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Specification & Spread

Pilocarpus leaves — folia jaborandi
Small-leaved pilocarpus – pilocarpus microphyllus lemaire (maranham jaborandi)
Spike pilocarpus — pilocarpus pinnatifolius lemaire (paraguay jaborandi) and etc.
Rue family — rutaceae.
The name «jaborandi» refers to leaves collected from various species of pilocarpus.

These are small evergreen trees or shrubs up to 3-4 m tall, with clear cicatricial traces of fallen leaves on the trunks and branches.
The leaves are alternate, petiolate, unpaired and pinpistose. The sizes of leaves and folioles vary greatly in different species, but the shape of separate leaves is always elliptical. There is a small notch at the apex, which is a characteristic feature for all types of pilocarpus. The edge is solid, the veins of the second order are arched along the edge of the leaf. In the transmitted light, the numerous translucent spots, immersed in the mesophyll with essential oil are visible.

The flowers are regular, with a five-toothed green calyx and a pentapetalous brownish-purple leathery corolla with a diameter of up to 1 cm. There are 5 stamens with red threads and bright yellow anthers and a pestle with an upper ovary which are gathered in apical multiflorous drooping brushes up to 40 cm long.

The fruit is a rippled yellow capsule containing 2-5 shiny black seeds.

Spreading. Naturally it grows in the undergrowth of tropical forests of South and Central America. With medicinal purposes it is cultivated in a number of countries with tropical and subtropical climates. In Russia, the species of pilocarpus grow only in the greenhouses of some botanical gardens.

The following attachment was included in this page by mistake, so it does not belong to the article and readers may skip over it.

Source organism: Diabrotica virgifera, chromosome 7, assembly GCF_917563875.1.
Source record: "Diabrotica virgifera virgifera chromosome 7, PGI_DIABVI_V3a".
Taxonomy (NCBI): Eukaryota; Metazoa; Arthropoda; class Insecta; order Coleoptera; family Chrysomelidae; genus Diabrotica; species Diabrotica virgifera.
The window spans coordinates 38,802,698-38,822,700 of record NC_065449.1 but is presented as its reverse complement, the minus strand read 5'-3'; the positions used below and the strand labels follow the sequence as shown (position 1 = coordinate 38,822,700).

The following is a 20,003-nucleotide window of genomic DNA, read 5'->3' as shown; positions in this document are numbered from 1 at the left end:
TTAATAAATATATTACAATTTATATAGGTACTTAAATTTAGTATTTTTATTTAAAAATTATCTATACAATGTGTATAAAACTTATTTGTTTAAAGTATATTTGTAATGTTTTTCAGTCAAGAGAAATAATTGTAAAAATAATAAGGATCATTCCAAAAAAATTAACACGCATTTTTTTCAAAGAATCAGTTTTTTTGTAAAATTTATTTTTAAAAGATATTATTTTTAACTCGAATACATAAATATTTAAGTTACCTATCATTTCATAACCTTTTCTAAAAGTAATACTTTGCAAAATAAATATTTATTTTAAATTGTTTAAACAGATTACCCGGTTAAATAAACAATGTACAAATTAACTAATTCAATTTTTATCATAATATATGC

Harvesting. The separate foliole from cultivated plants are harvested.

Composition

The leaves of all types of pilocarpus contain:

  • alkaloid pilocarpine (up to 0.3%)
  • and are the source of its industrial production. The synthesis of pilocarpine was carried out by N.A. Preobrazhensky and his staff in 1933.

Harvesting and storage of raw materials

The separate dried foliole of pilocarpus are used as raw materials for preparations. From it, the method of steam distillation produces an aromatic oil containing a large amount of pilocarpine and other alkaloids.

Properties and application

Pilocarpine:

  • stimulates peripheral M-cholinergic receptors,

and causes:

  • increased secretion of digestive and
  • bronchial glands,
  • a sharp increase in sweating,
  • constriction of the pupil (with a simultaneous decrease in intraocular pressure and improved trophism of eye tissue),
  • improving the tone of the smooth muscles of the bronchi,
  • intestines,
  • gall bladder,
  • uterus.

Pilocarpine antagonists are atropine and other M-anticholinergic preparations.

Application of pilocarpus

Pilocarpine is widely used in ophthalmic practice:

  • for lowering intraocular pressure in glaucoma,
  • as well as to improve the trophism of the eye, atrophy of the optic nerve, with hemorrhages in the vitreous body.
  • Pilocarpine is also used:

    • for cessation of mydriatic action after the application of atropine, homatropine, scopolamine and other M-anticholinergics,
    • for pupil dilation in ophthalmic examinations.

    When it is instilled in the usual concentrations in the conjunctival sac of the eye, pilocarpine is little absorbed and does not have a pronounced systemic effect.

    Contraindications

    • hypersensitivity to any ingredient of the preparation
    • pregnancy and lactation
    • children's age up to 14 years

Pilocarpus